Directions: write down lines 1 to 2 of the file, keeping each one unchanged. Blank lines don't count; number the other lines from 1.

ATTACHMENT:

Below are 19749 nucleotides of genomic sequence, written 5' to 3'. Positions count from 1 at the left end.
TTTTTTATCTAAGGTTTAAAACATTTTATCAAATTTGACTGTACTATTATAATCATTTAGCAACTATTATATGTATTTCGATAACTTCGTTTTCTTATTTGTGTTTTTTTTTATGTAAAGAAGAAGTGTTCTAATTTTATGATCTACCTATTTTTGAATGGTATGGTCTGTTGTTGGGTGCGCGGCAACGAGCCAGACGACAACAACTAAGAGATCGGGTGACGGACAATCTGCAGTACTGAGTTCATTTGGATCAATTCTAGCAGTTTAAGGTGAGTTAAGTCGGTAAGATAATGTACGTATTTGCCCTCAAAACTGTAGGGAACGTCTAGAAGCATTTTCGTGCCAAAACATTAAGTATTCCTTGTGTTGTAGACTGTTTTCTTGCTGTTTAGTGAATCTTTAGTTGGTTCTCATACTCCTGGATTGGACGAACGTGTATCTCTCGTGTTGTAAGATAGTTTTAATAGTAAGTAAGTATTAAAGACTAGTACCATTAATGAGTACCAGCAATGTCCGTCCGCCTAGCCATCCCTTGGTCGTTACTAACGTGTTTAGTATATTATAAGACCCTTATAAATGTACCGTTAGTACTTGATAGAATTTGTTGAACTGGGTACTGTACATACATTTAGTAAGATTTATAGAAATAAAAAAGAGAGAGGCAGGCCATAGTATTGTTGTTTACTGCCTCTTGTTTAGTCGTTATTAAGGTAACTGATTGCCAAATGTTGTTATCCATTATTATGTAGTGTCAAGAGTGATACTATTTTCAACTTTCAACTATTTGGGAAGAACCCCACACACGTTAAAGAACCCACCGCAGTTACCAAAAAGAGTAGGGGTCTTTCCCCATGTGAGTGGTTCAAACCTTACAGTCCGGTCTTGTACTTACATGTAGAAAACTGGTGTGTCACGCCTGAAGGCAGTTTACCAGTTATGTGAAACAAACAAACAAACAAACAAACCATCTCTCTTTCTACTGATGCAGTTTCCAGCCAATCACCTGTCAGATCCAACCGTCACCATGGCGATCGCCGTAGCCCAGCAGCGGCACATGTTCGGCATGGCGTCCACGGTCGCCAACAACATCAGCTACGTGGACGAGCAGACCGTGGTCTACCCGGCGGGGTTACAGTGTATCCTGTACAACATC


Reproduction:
Below are 19749 nucleotides of genomic sequence, written 5' to 3'. Positions count from 1 at the left end.
TTTTTTATCTAAGGTTTAAAACATTTTATCAAATTTGACTGTACTATTATAATCATTTAGCAACTATTATATGTATTTCGATAACTTCGTTTTCTTATTTGTGTTTTTTTTTATGTAAAGAAGAAGTGTTCTAATTTTATGATCTACCTATTTTTGAATGGTATGGTCTGTTGTTGGGTGCGCGGCAACGAGCCAGACGACAACAACTAAGAGATCGGGTGACGGACAATCTGCAGTACTGAGTTCATTTGGATCAATTCTAGCAGTTTAAGGTGAGTTAAGTCGGTAAGATAATGTACGTATTTGCCCTCAAAACTGTAGGGAACGTCTAGAAGCATTTTCGTGCCAAAACATTAAGTATTCCTTGTGTTGTAGACTGTTTTCTTGCTGTTTAGTGAATCTTTAGTTGGTTCTCATACTCCTGGATTGGACGAACGTGTATCTCTCGTGTTGTAAGATAGTTTTAATAGTAAGTAAGTATTAAAGACTAGTACCATTAATGAGTACCAGCAATGTCCGTCCGCCTAGCCATCCCTTGGTCGTTACTAACGTGTTTAGTATATTATAAGACCCTTATAAATGTACCGTTAGTACTTGATAGAATTTGTTGAACTGGGTACTGTACATACATTTAGTAAGATTTATAGAAATAAAAAAGAGAGAGGCAGGCCATAGTATTGTTGTTTACTGCCTCTTGTTTAGTCGTTATTAAGGTAACTGATTGCCAAATGTTGTTATCCATTATTATGTAGTGTCAAGAGTGATACTATTTTCAACTTTCAACTATTTGGGAAGAACCCCACACACGTTAAAGAACCCACCGCAGTTACCAAAAAGAGTAGGGGTCTTTCCCCATGTGAGTGGTTCAAACCTTACAGTCCGGTCTTGTACTTACATGTAGAAAACTGGTGTGTCACGCCTGAAGGCAGTTTACCAGTTATGTGAAACAAACAAACAAACAAACAAACCATCTCTCTTTCTACTGATGCAGTTTCCAGCCAATCACCTGTCAGATCCAACCGTCACCATGGCGATCGCCGTAGCCCAGCAGCGGCACATGTTCGGCATGGCGTCCACGGTCGCCAACAACATCAGCTACGTGGACGAGCAGACCGTGGTCTACCCGGCGGGGTTACAGTGTATCCTGTACAACATC